Various states have come up with different methods for combating the refusal of drivers to submit to a BAC test. For instance, some states have set up a system for providing warrants so that law enforcement officials can take a blood draw. Others, including Montana, are considering systems in which a warrant can be telephoned in if the driver has a previous conviction for DUI.

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The Labor Day efforts of New Hampshire police units to increase sobriety checkpoints and saturation patrols looking for signs of possible drunk or impaired driving (DUI) were only part of a much larger movement. A nationwide effort to prevent impaired driving and arrest drivers suspected of violating DUI laws went into effect on Labor Day, but drivers can help themselves travel safely and prevent arrest if they have the right information. To start: what is a “sobriety checkpoint” and how does it differ from a “saturation patrol?”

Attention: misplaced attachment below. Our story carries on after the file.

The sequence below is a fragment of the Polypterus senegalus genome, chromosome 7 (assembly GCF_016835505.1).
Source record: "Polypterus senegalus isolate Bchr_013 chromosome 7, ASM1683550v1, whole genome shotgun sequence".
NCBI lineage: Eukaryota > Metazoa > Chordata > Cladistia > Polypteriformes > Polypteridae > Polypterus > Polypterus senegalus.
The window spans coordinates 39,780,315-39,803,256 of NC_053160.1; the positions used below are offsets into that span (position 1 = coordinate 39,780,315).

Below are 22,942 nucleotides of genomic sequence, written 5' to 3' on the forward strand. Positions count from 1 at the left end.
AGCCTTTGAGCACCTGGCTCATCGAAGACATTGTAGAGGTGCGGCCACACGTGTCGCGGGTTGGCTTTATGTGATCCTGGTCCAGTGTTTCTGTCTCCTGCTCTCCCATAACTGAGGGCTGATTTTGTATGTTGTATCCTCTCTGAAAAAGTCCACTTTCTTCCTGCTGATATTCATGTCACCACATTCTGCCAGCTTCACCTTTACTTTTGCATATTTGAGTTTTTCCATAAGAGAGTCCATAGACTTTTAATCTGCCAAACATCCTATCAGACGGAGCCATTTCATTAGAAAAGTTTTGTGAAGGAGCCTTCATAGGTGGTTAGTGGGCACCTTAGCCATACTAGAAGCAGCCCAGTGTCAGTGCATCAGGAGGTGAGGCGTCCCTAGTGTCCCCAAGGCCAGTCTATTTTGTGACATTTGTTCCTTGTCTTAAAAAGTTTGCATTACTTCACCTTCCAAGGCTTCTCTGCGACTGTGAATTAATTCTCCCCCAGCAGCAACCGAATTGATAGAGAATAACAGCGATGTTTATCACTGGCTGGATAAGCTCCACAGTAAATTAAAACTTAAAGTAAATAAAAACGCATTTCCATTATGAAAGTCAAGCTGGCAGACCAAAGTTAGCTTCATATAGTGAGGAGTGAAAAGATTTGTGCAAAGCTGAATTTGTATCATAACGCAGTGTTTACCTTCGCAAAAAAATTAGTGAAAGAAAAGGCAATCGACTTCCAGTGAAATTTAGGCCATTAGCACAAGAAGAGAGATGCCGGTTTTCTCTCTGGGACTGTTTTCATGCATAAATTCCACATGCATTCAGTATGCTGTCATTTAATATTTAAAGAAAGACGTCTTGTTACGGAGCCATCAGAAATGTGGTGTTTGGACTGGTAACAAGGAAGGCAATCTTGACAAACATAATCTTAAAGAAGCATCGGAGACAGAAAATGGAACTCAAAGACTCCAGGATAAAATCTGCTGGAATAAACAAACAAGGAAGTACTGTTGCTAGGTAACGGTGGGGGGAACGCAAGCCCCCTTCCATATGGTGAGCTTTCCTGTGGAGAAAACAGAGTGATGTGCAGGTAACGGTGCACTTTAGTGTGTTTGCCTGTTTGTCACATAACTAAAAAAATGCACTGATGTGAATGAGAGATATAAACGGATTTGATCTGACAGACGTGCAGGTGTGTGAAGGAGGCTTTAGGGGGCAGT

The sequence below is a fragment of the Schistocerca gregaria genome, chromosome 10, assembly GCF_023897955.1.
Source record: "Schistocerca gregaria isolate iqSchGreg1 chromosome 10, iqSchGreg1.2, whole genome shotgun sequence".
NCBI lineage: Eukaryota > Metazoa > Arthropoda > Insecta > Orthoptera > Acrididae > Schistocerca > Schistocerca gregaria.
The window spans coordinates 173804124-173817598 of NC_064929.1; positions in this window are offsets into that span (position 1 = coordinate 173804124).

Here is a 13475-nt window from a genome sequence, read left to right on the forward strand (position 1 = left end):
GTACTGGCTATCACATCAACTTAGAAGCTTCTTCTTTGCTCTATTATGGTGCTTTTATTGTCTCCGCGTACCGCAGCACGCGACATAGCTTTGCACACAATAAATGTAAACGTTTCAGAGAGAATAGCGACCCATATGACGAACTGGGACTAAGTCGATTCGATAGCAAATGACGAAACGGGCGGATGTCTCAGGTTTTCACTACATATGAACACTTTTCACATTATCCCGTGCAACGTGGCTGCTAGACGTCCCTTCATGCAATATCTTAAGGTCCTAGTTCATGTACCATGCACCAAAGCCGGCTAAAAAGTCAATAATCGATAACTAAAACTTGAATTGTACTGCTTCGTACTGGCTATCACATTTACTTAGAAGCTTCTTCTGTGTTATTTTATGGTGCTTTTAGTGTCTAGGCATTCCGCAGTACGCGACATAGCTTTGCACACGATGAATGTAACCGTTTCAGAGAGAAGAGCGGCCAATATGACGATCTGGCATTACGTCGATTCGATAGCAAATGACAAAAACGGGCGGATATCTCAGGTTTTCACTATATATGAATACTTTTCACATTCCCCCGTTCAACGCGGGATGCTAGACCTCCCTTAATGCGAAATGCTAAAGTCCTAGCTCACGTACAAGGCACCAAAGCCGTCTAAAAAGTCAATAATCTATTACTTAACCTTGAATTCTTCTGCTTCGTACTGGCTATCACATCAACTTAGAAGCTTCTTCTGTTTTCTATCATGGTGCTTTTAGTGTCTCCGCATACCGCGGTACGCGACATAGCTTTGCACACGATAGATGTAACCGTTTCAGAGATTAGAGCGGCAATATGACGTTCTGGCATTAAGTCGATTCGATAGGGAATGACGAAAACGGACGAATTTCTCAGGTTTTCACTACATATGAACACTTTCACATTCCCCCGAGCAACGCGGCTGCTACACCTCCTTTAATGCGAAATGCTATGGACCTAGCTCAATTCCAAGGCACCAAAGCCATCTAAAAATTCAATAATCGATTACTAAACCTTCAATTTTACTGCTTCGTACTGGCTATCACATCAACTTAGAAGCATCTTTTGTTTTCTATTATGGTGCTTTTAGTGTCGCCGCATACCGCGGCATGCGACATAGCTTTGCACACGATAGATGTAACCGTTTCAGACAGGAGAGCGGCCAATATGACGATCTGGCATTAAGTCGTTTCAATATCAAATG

According to the National Highway Transportation Safety Administration (NHTSA), a “sobriety checkpoint” is a stationary location set up on a stretch of roadway. Officers stay at the checkpoint and stop cars, usually in a predetermined sequence. For instance, police may stop every car, or may stop every third car. When a car is stopped, police speak to the driver and look for signs that he or she may be violating laws against impaired driving or other crimes. The specific rules police must follow at a checkpoint are usually set out by state law.

A “saturation patrol,” on the other hand, involves more officers in patrol cars traveling around a chosen area, looking for signs of impaired driving in other cars on the move. At a checkpoint; officers stay put; in a saturation patrol, they usually drive around. Often, multiple law enforcement agencies will team up to conduct a saturation patrol.